A study has found 100% of Irish whiplash patients attending a spine specialist pursued lawsuits — but the visits almost always stopped once the legal action was settled.
The researchers examined all the whiplash cases attending a specialist spine surgeon in Ireland over a 15-year period. The NUI Galway study found the visits to the specialist stopped in almost all cases when the legal action was completed.
“Of note, despite the reported severity of whiplash symptoms, only a small proportion of patients returned for a further consultation once their litigation settled,” the authors said.
Patients were reviewed in the clinic twice on average during the litigation process with medico-legal reports requested on each occasion – only 3% of patients were seen in the clinic after receiving the last solicitor’s letter.
“This suggests either that their symptoms may be related to the legal process and resolve once complete or that they see no further benefit in presenting to a specialist spine practice, given that the majority were managed conservatively,” the study said.
The researchers from the School of Medicine, National University of Ireland Galway, and Galway University Hospital added that the patients may have continued to attend primary care including physiotherapy or pain specialists for their ongoing pain concerns.
The study concluded that whiplash — defined as soft tissue injuries to the cervical spine after a road traffic accident — poses a “significant societal economic burden in Ireland”.
The soft tissue injury has associated symptoms which can include neck pain and stiffness, headaches, interscapular pain, upper limb pain, paraesthesia, and weakness.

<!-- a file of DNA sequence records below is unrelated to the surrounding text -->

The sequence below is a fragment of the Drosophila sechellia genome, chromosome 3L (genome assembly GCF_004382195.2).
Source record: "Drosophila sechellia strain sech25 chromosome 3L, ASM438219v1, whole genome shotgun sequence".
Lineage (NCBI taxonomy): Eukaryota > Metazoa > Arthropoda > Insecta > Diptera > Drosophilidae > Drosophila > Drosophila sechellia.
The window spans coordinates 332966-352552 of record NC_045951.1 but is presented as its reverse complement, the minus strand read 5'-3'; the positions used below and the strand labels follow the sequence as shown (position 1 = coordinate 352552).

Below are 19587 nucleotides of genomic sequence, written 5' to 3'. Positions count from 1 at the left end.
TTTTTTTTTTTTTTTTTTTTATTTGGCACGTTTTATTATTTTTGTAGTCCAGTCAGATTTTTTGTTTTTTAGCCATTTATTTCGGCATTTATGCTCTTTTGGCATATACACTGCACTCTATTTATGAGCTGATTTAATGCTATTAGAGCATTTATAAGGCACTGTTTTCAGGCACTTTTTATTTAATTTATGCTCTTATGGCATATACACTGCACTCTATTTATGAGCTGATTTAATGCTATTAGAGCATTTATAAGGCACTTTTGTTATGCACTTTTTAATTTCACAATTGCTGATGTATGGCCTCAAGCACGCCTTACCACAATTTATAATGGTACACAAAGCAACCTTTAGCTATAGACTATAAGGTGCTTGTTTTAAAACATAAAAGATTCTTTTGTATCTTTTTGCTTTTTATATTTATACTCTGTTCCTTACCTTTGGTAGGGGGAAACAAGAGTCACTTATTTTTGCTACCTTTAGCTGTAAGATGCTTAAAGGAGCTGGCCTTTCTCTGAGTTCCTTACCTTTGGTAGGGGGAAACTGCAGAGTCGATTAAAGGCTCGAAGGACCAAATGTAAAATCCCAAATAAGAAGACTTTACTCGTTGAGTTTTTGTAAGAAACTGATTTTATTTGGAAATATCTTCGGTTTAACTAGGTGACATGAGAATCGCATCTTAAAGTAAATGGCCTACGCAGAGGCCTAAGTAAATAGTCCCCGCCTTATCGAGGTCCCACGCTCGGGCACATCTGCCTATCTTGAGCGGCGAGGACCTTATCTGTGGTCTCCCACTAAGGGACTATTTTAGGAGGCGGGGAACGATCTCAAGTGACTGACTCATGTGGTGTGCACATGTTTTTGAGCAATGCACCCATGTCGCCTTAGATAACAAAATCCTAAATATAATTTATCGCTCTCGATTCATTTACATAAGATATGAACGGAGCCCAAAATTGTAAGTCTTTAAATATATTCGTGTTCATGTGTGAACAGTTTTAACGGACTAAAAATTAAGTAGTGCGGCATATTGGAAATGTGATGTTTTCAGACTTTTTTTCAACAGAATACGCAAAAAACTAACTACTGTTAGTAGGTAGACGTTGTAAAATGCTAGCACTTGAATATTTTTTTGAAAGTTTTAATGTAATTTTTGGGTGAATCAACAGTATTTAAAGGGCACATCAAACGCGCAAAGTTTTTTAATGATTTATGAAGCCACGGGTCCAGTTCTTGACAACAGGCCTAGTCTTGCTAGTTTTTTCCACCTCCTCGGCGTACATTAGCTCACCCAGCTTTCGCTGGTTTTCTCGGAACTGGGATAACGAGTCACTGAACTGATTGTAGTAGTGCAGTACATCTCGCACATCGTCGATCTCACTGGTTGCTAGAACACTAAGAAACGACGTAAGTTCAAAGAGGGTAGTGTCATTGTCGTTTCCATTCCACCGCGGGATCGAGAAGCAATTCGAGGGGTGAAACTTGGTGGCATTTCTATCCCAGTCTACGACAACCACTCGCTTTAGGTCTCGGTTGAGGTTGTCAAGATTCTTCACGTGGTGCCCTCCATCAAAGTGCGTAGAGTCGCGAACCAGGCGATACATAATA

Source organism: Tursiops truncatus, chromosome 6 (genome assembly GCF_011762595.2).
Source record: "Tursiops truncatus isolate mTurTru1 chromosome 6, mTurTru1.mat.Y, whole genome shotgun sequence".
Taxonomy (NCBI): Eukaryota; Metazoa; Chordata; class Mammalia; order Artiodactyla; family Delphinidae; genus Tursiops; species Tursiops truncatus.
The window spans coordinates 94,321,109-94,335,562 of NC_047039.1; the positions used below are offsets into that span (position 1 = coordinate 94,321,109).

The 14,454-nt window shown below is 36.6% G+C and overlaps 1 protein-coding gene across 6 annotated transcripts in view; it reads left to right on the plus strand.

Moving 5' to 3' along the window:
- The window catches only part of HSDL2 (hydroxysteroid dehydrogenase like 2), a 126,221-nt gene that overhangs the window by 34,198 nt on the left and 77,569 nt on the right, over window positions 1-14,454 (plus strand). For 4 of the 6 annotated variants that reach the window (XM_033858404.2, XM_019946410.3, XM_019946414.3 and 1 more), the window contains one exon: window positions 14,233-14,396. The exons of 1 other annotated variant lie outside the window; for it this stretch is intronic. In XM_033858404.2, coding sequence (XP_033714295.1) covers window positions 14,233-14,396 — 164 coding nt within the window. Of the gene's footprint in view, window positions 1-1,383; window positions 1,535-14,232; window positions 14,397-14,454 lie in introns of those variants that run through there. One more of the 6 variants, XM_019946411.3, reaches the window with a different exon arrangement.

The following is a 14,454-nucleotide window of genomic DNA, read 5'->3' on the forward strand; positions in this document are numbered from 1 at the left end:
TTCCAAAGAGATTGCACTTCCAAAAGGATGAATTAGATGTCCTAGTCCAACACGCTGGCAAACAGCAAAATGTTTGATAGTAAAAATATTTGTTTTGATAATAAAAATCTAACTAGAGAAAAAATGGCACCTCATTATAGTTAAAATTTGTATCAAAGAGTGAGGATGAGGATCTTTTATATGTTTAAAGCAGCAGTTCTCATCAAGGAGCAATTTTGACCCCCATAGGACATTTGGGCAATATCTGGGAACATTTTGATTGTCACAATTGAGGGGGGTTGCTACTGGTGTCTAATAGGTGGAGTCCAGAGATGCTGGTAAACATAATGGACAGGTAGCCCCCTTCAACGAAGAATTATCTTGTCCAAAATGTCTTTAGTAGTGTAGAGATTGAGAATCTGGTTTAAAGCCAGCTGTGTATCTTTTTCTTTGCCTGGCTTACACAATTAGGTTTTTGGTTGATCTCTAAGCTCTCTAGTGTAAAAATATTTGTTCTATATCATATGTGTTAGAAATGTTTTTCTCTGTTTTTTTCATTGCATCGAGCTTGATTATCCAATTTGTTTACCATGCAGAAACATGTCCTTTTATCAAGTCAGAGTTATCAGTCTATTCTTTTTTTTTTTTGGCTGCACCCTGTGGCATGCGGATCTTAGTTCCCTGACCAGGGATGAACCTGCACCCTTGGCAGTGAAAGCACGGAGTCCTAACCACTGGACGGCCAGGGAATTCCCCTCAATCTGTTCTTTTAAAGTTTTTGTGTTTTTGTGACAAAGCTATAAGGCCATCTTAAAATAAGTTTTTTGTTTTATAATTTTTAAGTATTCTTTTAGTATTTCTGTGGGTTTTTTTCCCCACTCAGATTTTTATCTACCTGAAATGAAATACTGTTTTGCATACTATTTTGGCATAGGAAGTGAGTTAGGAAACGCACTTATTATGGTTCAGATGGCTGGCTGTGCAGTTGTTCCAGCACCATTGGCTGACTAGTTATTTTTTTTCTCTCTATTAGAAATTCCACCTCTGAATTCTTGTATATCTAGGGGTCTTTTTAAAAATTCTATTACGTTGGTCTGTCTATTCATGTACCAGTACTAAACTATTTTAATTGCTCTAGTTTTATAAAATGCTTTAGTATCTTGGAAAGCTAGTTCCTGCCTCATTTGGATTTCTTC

The paper, which has just been published in the Irish Journal of Medical Science, examined the private medical records of 301 patients who had attended a specialist spine surgeon from 1996 to 2011 with potential soft tissue injuries following a road traffic accident.
“All were ultimately involved in litigation,” said the study. Nearly six out of 10 — 58% — had associated back pain, 93% reported chronic neck pain; only four received surgical intervention.
The remainder were managed conservatively with physiotherapy, simple analgesics as required such as Nonsteroidal anti-inflammatory drugs (NSAIDs) and heat and cold packs. The study headed by Eva McCabe found data on seatbelt use for 207 patients — 88% reported using a seatbelt at the time of the accident while 12% did not.
Eighteen patients stated that they quit their jobs as a result of the accident and six said they changed roles. The study found an “an inextricable link between whiplash-associated disorders and litigation”.
Data from the Personal Injuries Assessment Board reveals that minor whiplash injuries in recent years were awarded up to €15,700, while severe and permanent whiplash injuries resulting in significant disability amounted to €44,600-€77,900.